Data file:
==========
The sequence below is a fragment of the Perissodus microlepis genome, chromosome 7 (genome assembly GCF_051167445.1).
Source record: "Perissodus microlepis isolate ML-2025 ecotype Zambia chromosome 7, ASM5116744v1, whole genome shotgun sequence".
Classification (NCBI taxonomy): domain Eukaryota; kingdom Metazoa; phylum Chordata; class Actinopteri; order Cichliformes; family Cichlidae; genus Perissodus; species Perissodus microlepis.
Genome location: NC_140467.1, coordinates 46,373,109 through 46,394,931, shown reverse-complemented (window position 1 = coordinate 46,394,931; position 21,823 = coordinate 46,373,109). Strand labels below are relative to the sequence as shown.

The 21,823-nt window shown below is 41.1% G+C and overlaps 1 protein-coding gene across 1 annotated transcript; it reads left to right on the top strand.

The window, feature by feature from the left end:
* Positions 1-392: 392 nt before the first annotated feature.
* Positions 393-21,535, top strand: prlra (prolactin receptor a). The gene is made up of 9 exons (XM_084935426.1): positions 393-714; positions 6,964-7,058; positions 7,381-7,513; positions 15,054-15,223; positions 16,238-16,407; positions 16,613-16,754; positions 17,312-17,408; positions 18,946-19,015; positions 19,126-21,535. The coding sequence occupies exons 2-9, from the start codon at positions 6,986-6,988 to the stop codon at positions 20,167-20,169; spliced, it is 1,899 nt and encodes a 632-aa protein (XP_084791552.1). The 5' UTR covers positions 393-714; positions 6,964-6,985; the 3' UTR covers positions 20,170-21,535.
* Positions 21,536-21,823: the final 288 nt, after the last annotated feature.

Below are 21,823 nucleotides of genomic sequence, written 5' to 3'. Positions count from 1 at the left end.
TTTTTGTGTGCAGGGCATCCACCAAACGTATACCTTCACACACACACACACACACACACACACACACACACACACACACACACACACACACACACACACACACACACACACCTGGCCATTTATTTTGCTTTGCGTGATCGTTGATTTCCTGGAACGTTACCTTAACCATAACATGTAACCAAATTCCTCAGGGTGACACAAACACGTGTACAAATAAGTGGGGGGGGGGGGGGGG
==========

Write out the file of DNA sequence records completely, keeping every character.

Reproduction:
The sequence below is a fragment of the Perissodus microlepis genome, chromosome 7 (genome assembly GCF_051167445.1).
Source record: "Perissodus microlepis isolate ML-2025 ecotype Zambia chromosome 7, ASM5116744v1, whole genome shotgun sequence".
Classification (NCBI taxonomy): domain Eukaryota; kingdom Metazoa; phylum Chordata; class Actinopteri; order Cichliformes; family Cichlidae; genus Perissodus; species Perissodus microlepis.
Genome location: NC_140467.1, coordinates 46,373,109 through 46,394,931, shown reverse-complemented (window position 1 = coordinate 46,394,931; position 21,823 = coordinate 46,373,109). Strand labels below are relative to the sequence as shown.

The 21,823-nt window shown below is 41.1% G+C and overlaps 1 protein-coding gene across 1 annotated transcript; it reads left to right on the top strand.

The window, feature by feature from the left end:
* Positions 1-392: 392 nt before the first annotated feature.
* Positions 393-21,535, top strand: prlra (prolactin receptor a). The gene is made up of 9 exons (XM_084935426.1): positions 393-714; positions 6,964-7,058; positions 7,381-7,513; positions 15,054-15,223; positions 16,238-16,407; positions 16,613-16,754; positions 17,312-17,408; positions 18,946-19,015; positions 19,126-21,535. The coding sequence occupies exons 2-9, from the start codon at positions 6,986-6,988 to the stop codon at positions 20,167-20,169; spliced, it is 1,899 nt and encodes a 632-aa protein (XP_084791552.1). The 5' UTR covers positions 393-714; positions 6,964-6,985; the 3' UTR covers positions 20,170-21,535.
* Positions 21,536-21,823: the final 288 nt, after the last annotated feature.

Below are 21,823 nucleotides of genomic sequence, written 5' to 3'. Positions count from 1 at the left end.
TTTTTGTGTGCAGGGCATCCACCAAACGTATACCTTCACACACACACACACACACACACACACACACACACACACACACACACACACACACACACACACACACACACACACCTGGCCATTTATTTTGCTTTGCGTGATCGTTGATTTCCTGGAACGTTACCTTAACCATAACATGTAACCAAATTCCTCAGGGTGACACAAACACGTGTACAAATAAGTGGGGGGGGGGGGGGGG